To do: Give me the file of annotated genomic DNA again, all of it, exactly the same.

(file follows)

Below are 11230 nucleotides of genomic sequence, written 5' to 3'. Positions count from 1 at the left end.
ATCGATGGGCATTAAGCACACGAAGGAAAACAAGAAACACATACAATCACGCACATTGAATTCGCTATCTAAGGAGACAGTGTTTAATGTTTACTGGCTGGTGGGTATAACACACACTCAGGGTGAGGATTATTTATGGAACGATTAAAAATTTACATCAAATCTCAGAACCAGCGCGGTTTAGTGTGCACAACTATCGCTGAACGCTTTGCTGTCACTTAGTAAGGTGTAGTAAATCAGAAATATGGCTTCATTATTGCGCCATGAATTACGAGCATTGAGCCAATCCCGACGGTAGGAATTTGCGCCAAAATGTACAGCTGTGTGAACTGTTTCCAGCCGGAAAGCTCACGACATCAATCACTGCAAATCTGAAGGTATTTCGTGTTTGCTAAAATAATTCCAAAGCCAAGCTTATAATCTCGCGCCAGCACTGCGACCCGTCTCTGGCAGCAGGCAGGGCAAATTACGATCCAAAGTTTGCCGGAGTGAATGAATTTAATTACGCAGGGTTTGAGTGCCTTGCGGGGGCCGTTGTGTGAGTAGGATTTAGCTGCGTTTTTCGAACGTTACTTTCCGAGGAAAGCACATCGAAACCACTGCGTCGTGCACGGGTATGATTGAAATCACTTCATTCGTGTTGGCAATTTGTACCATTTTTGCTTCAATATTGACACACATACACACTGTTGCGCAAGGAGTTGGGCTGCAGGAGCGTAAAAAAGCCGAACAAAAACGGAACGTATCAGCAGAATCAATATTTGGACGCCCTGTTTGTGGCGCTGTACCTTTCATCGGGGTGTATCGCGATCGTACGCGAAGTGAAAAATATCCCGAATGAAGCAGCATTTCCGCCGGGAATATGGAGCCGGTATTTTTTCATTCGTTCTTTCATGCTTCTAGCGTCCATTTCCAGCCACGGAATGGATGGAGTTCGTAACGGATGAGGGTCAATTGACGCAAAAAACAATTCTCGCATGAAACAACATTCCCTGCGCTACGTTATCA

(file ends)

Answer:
Below are 11230 nucleotides of genomic sequence, written 5' to 3'. Positions count from 1 at the left end.
ATCGATGGGCATTAAGCACACGAAGGAAAACAAGAAACACATACAATCACGCACATTGAATTCGCTATCTAAGGAGACAGTGTTTAATGTTTACTGGCTGGTGGGTATAACACACACTCAGGGTGAGGATTATTTATGGAACGATTAAAAATTTACATCAAATCTCAGAACCAGCGCGGTTTAGTGTGCACAACTATCGCTGAACGCTTTGCTGTCACTTAGTAAGGTGTAGTAAATCAGAAATATGGCTTCATTATTGCGCCATGAATTACGAGCATTGAGCCAATCCCGACGGTAGGAATTTGCGCCAAAATGTACAGCTGTGTGAACTGTTTCCAGCCGGAAAGCTCACGACATCAATCACTGCAAATCTGAAGGTATTTCGTGTTTGCTAAAATAATTCCAAAGCCAAGCTTATAATCTCGCGCCAGCACTGCGACCCGTCTCTGGCAGCAGGCAGGGCAAATTACGATCCAAAGTTTGCCGGAGTGAATGAATTTAATTACGCAGGGTTTGAGTGCCTTGCGGGGGCCGTTGTGTGAGTAGGATTTAGCTGCGTTTTTCGAACGTTACTTTCCGAGGAAAGCACATCGAAACCACTGCGTCGTGCACGGGTATGATTGAAATCACTTCATTCGTGTTGGCAATTTGTACCATTTTTGCTTCAATATTGACACACATACACACTGTTGCGCAAGGAGTTGGGCTGCAGGAGCGTAAAAAAGCCGAACAAAAACGGAACGTATCAGCAGAATCAATATTTGGACGCCCTGTTTGTGGCGCTGTACCTTTCATCGGGGTGTATCGCGATCGTACGCGAAGTGAAAAATATCCCGAATGAAGCAGCATTTCCGCCGGGAATATGGAGCCGGTATTTTTTCATTCGTTCTTTCATGCTTCTAGCGTCCATTTCCAGCCACGGAATGGATGGAGTTCGTAACGGATGAGGGTCAATTGACGCAAAAAACAATTCTCGCATGAAACAACATTCCCTGCGCTACGTTATCA